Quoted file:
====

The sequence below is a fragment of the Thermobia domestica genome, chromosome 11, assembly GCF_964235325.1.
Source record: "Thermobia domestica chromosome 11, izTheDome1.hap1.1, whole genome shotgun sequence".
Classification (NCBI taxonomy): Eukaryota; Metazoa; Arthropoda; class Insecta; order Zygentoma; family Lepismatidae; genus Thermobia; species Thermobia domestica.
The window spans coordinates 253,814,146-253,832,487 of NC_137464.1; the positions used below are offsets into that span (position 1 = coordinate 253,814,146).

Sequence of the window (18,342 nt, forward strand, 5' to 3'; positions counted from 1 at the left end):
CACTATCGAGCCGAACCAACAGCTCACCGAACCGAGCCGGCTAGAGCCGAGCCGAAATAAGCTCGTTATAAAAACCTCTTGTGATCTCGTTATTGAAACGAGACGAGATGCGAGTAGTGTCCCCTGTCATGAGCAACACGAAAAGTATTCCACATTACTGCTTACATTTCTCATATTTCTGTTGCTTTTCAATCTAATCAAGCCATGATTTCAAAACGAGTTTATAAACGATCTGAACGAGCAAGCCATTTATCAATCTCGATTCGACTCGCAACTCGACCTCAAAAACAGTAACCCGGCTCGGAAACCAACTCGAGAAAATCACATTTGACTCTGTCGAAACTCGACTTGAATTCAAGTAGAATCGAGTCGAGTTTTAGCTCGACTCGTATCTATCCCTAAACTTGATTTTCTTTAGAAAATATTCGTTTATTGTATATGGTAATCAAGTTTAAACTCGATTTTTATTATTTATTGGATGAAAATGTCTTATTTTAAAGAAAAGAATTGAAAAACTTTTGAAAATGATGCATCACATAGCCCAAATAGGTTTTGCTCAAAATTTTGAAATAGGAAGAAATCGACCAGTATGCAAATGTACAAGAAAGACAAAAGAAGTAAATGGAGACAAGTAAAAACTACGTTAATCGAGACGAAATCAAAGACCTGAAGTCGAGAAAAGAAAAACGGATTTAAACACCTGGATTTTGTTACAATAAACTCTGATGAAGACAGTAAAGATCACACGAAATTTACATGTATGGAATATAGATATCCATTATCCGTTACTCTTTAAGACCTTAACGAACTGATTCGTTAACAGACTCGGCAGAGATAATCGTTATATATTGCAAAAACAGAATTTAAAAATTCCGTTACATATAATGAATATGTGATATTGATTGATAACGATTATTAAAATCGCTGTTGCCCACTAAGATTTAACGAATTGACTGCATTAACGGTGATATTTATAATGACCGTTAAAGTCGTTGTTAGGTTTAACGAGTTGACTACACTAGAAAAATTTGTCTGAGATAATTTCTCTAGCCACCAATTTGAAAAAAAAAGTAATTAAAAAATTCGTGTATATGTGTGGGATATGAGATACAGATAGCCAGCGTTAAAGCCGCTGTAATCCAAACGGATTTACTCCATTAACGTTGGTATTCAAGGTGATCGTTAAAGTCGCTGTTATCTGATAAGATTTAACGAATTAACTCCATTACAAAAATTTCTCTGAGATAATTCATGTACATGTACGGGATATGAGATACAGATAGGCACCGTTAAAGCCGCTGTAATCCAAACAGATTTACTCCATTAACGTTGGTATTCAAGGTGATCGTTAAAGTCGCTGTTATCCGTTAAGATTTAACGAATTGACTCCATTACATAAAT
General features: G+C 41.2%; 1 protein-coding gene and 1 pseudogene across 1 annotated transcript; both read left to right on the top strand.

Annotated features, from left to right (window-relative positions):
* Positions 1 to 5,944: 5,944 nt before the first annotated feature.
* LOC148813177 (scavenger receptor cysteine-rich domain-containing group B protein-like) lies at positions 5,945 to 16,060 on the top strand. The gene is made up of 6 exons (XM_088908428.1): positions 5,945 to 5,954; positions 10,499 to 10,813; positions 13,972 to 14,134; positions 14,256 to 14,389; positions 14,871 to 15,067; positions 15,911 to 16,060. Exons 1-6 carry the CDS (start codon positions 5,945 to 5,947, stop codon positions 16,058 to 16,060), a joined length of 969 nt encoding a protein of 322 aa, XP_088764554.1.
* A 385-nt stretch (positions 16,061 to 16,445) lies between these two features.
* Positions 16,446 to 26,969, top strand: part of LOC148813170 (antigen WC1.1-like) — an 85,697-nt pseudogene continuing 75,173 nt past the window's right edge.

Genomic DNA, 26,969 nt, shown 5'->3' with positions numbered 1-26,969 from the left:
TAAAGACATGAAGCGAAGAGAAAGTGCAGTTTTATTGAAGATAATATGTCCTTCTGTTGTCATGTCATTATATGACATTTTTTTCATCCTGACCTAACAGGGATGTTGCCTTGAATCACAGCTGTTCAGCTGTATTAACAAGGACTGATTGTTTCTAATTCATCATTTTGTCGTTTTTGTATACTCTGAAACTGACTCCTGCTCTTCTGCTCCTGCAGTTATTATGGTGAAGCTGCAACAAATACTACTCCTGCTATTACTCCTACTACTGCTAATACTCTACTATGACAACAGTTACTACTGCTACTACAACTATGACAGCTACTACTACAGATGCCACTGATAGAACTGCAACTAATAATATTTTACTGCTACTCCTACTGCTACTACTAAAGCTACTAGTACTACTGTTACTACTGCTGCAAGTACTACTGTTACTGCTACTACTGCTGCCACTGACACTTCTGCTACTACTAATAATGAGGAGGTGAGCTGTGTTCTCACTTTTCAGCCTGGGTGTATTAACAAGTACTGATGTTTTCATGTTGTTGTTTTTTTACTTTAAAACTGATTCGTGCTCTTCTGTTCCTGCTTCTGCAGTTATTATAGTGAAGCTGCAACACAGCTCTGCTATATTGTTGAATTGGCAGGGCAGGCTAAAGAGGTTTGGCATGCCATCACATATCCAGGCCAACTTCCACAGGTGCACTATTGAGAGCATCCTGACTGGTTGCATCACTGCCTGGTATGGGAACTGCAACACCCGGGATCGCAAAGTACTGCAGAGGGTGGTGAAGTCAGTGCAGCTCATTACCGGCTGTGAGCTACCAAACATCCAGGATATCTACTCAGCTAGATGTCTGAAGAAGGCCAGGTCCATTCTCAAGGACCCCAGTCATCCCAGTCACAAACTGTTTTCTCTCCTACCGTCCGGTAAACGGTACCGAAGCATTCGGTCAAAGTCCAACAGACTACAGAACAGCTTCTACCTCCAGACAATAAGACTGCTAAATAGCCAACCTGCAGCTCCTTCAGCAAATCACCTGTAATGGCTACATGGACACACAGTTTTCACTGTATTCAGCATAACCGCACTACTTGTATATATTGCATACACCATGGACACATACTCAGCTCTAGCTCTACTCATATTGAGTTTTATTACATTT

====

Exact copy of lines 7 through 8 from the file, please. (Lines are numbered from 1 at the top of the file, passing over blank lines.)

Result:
General features: G+C 41.2%; 1 protein-coding gene and 1 pseudogene across 1 annotated transcript; both read left to right on the top strand.

Annotated features, from left to right (window-relative positions):